We look at the policies of the Reagan administration in the Middle East, specifically during the Iran-Iraq war, one of the bloodiest conflicts in modern times in which more than a million people were killed. Chemical weapons were used and two of the most ancient societies on earth were devastated. We speak with Iranian human rights lawyer and 2003 Nobel Peace Prize winner Shirin Ebadi and journalist Alan Friedman about how the Reagan administration armed Iran and normalized relations with Iraq, selling weapons to both sides of the conflict.
- Nobel Prize Winner Shirin Ebadi: "The Same People That Gave Saddam Hussein Chemicals to Make These Weapons Used it as an Excuse To Attack Him"__
- The Reagan-Saddam Connection: "We Create These Monsters And When It’s Not Convenient We Cover Them Up"__
As we continue our week-long series "Remembering the Dead." We look at the policies of the Reagan administration in the Middle East, specifically during the Iran-Iraq war. That conflict lasted the better part of the 1980s and was one of the most bloody in modern times: more than a million people were killed, chemical weapons were used and two of the most ancient societies on earth were devastated.
Now, with Saddam Hussein removed from power and US forces occupying the country, that war is seldom talked about. But the role Washington played in the Iran-Iraq war continues to impact the people and politics of these countries. President George W Bush labeled both countries part of an axis-of-evil. But Bush has never acknowledged the fact that when his father was Vice-president in Ronald Reagan’s White House, Washington was aggressively arming both Iran and Iraq.
While this fact is not included in the Bush administration’s history of Iraq under Saddam Hussein, it was Reagan’s administration that brought Iraq back into the American fold after years of isolation.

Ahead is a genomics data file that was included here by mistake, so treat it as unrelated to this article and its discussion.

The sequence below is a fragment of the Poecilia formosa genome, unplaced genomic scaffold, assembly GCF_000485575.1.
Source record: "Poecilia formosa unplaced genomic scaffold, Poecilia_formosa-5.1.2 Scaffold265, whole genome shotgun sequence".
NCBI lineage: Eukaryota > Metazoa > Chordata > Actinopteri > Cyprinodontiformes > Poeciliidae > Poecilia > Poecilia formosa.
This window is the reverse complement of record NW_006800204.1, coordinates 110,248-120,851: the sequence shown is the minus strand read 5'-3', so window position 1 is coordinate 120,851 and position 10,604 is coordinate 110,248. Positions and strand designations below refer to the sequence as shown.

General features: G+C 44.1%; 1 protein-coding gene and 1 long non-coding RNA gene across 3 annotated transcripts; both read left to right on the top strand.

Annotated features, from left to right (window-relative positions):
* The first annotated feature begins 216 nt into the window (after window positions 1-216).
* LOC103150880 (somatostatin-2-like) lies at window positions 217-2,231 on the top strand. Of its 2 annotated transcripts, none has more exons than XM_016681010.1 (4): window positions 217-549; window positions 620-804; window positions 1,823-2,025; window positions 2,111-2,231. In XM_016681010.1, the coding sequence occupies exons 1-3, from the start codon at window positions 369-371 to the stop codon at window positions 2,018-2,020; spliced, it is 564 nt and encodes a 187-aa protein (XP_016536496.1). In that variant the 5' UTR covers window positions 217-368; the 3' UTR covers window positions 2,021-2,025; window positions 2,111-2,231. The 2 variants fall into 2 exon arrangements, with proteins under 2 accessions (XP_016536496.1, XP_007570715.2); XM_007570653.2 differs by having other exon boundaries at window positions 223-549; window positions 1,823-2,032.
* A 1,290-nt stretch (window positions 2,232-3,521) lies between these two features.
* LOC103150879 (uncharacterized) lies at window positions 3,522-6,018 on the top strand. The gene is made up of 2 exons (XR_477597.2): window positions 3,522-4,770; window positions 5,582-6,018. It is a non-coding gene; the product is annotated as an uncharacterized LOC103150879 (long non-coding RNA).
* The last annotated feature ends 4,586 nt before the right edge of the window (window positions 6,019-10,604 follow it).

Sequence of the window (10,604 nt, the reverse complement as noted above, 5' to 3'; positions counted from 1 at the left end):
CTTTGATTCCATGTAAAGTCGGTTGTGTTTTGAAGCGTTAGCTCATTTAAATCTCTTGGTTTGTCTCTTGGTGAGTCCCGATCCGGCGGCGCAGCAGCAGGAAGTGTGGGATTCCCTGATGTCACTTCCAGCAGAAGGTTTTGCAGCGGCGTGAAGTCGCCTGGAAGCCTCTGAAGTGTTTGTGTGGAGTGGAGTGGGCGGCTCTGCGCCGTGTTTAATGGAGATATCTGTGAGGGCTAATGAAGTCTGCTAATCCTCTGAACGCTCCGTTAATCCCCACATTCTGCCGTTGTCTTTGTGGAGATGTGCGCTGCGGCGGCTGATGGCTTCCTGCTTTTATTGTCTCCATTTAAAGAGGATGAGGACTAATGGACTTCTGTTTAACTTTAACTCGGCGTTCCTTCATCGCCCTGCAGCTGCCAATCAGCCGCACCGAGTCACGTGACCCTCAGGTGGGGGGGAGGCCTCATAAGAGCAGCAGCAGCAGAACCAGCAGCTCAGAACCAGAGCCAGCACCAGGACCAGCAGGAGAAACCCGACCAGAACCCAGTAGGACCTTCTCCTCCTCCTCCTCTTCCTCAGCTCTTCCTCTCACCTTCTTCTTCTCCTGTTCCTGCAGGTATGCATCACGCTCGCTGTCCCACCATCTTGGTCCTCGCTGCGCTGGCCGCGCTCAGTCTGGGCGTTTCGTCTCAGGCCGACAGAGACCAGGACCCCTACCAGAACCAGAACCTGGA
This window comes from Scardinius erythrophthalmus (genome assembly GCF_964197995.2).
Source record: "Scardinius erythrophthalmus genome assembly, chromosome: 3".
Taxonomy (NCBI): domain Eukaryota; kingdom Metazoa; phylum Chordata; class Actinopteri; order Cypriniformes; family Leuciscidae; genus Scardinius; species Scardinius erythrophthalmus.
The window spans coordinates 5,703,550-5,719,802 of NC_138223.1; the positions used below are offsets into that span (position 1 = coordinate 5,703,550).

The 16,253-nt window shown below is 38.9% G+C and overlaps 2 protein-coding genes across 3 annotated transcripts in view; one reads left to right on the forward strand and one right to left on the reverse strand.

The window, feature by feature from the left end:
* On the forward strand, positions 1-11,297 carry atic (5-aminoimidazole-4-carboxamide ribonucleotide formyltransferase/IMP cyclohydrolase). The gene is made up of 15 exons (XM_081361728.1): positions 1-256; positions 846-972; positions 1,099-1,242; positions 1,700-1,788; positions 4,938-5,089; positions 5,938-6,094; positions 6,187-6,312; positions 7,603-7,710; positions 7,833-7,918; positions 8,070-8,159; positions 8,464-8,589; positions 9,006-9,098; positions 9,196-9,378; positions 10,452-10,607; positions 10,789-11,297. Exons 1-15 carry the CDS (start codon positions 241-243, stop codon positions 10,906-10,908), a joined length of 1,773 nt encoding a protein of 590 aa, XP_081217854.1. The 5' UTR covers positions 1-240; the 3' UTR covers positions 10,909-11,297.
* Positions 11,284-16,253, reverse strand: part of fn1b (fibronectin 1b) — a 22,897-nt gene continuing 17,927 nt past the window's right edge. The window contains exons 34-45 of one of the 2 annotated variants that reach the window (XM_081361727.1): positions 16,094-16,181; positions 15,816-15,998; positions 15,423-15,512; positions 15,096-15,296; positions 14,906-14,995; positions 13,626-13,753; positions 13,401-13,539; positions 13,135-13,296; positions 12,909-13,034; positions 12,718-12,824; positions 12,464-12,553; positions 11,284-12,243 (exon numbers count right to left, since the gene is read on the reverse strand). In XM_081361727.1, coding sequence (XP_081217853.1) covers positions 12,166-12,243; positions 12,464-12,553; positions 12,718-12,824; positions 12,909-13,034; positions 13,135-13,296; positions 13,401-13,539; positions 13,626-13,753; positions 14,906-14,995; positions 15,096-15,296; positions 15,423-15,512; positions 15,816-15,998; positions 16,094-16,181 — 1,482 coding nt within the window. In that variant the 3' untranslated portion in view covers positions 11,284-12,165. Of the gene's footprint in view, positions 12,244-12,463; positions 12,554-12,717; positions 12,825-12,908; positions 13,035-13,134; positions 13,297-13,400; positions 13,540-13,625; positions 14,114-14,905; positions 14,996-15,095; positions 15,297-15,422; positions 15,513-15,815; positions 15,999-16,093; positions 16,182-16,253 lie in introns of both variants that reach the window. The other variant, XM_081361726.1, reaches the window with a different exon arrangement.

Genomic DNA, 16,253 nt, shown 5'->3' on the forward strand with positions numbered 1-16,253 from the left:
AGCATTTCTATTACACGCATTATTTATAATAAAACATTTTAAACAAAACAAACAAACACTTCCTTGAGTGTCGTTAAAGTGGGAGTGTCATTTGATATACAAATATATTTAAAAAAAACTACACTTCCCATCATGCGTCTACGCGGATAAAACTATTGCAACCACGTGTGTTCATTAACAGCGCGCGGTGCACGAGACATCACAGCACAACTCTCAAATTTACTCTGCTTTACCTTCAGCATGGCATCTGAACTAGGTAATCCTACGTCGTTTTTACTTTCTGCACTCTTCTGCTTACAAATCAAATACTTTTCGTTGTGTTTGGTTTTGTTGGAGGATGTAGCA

US relations with Iraq had been severed since the 1967 Arab-Israeli war. But in 1982, as the Iran-Iraq war escalated, the Reagan administration removed Iraq from the list of nations that allegedly sponsored terrorism. This permitted Reagan to sell Saddam Hussein weapons. And Iraq began a buying frenzy. According to a February 1991 Los Angeles Times article:
“First on Hussein’s shopping list was helicopters — he bought 60 Hughes helicopters and trainers with little notice. However, a second order of 10 twin-engine Bell "Huey" helicopters, like those used to carry combat troops in Vietnam, prompted congressional opposition in August, 1983... Nonetheless, the sale was approved."
In 1984, according to The LA Times, the State Department–in the name of "increased American penetration of the extremely competitive civilian aircraft market"-pushed through the sale of 45 Bell 214ST helicopters to Iraq. The helicopters, worth some $200 million, were originally designed for military purposes. The New York Times later reported that Saddam "transferred many, if not all [of these helicopters] to his military."
In 1988, Saddam’s forces allegedly attacked Kurdish civilians with poisonous gas from Iraqi helicopters and planes. U.S. intelligence sources told The LA Times in 1991, they "believe that the American-built helicopters were among those dropping the deadly bombs."
In response to the gassing, sweeping sanctions were unanimously passed by the US Senate that would have denied Iraq access to most US technology. The measure was killed by the Reagan White House. Senior officials later told reporters they did not press for punishment of Iraq at the time because they wanted to shore up Iraq’s ability to pursue the war with Iran.
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